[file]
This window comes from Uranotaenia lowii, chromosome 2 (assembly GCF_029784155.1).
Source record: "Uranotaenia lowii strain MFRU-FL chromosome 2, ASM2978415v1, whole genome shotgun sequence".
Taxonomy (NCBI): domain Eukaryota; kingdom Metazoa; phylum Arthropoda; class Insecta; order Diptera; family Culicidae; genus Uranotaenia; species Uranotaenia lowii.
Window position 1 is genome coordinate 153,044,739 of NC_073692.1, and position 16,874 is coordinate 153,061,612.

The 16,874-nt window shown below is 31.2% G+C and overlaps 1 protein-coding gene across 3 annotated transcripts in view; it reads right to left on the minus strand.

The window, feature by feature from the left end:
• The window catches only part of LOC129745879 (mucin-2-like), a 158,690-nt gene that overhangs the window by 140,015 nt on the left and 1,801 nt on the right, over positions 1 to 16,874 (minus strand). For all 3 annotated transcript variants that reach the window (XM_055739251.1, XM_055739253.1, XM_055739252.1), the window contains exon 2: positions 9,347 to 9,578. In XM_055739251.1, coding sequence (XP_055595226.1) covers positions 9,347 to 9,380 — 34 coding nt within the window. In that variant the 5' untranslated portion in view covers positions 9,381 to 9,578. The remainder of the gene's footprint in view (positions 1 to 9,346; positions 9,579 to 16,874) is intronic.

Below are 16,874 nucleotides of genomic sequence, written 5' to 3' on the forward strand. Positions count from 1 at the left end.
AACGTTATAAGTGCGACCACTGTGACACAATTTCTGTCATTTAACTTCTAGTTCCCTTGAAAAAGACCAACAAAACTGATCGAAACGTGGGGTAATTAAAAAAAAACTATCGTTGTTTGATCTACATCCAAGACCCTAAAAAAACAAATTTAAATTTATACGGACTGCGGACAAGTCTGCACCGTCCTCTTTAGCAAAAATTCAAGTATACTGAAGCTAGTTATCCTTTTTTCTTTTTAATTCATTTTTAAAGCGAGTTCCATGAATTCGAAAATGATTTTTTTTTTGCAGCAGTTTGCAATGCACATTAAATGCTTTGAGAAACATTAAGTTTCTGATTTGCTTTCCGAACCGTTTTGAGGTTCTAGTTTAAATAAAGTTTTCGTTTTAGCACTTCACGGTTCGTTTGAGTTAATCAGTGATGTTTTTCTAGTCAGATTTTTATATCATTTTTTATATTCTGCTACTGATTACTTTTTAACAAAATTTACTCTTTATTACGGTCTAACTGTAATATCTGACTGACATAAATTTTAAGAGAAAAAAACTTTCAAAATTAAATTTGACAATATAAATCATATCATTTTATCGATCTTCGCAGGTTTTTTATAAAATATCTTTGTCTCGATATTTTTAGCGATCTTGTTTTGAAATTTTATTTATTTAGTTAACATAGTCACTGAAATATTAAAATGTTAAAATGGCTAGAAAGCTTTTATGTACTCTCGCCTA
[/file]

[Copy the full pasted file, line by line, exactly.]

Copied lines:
This window comes from Uranotaenia lowii, chromosome 2 (assembly GCF_029784155.1).
Source record: "Uranotaenia lowii strain MFRU-FL chromosome 2, ASM2978415v1, whole genome shotgun sequence".
Taxonomy (NCBI): domain Eukaryota; kingdom Metazoa; phylum Arthropoda; class Insecta; order Diptera; family Culicidae; genus Uranotaenia; species Uranotaenia lowii.
Window position 1 is genome coordinate 153,044,739 of NC_073692.1, and position 16,874 is coordinate 153,061,612.

The 16,874-nt window shown below is 31.2% G+C and overlaps 1 protein-coding gene across 3 annotated transcripts in view; it reads right to left on the minus strand.

The window, feature by feature from the left end:
• The window catches only part of LOC129745879 (mucin-2-like), a 158,690-nt gene that overhangs the window by 140,015 nt on the left and 1,801 nt on the right, over positions 1 to 16,874 (minus strand). For all 3 annotated transcript variants that reach the window (XM_055739251.1, XM_055739253.1, XM_055739252.1), the window contains exon 2: positions 9,347 to 9,578. In XM_055739251.1, coding sequence (XP_055595226.1) covers positions 9,347 to 9,380 — 34 coding nt within the window. In that variant the 5' untranslated portion in view covers positions 9,381 to 9,578. The remainder of the gene's footprint in view (positions 1 to 9,346; positions 9,579 to 16,874) is intronic.

Below are 16,874 nucleotides of genomic sequence, written 5' to 3' on the forward strand. Positions count from 1 at the left end.
AACGTTATAAGTGCGACCACTGTGACACAATTTCTGTCATTTAACTTCTAGTTCCCTTGAAAAAGACCAACAAAACTGATCGAAACGTGGGGTAATTAAAAAAAAACTATCGTTGTTTGATCTACATCCAAGACCCTAAAAAAACAAATTTAAATTTATACGGACTGCGGACAAGTCTGCACCGTCCTCTTTAGCAAAAATTCAAGTATACTGAAGCTAGTTATCCTTTTTTCTTTTTAATTCATTTTTAAAGCGAGTTCCATGAATTCGAAAATGATTTTTTTTTTGCAGCAGTTTGCAATGCACATTAAATGCTTTGAGAAACATTAAGTTTCTGATTTGCTTTCCGAACCGTTTTGAGGTTCTAGTTTAAATAAAGTTTTCGTTTTAGCACTTCACGGTTCGTTTGAGTTAATCAGTGATGTTTTTCTAGTCAGATTTTTATATCATTTTTTATATTCTGCTACTGATTACTTTTTAACAAAATTTACTCTTTATTACGGTCTAACTGTAATATCTGACTGACATAAATTTTAAGAGAAAAAAACTTTCAAAATTAAATTTGACAATATAAATCATATCATTTTATCGATCTTCGCAGGTTTTTTATAAAATATCTTTGTCTCGATATTTTTAGCGATCTTGTTTTGAAATTTTATTTATTTAGTTAACATAGTCACTGAAATATTAAAATGTTAAAATGGCTAGAAAGCTTTTATGTACTCTCGCCTA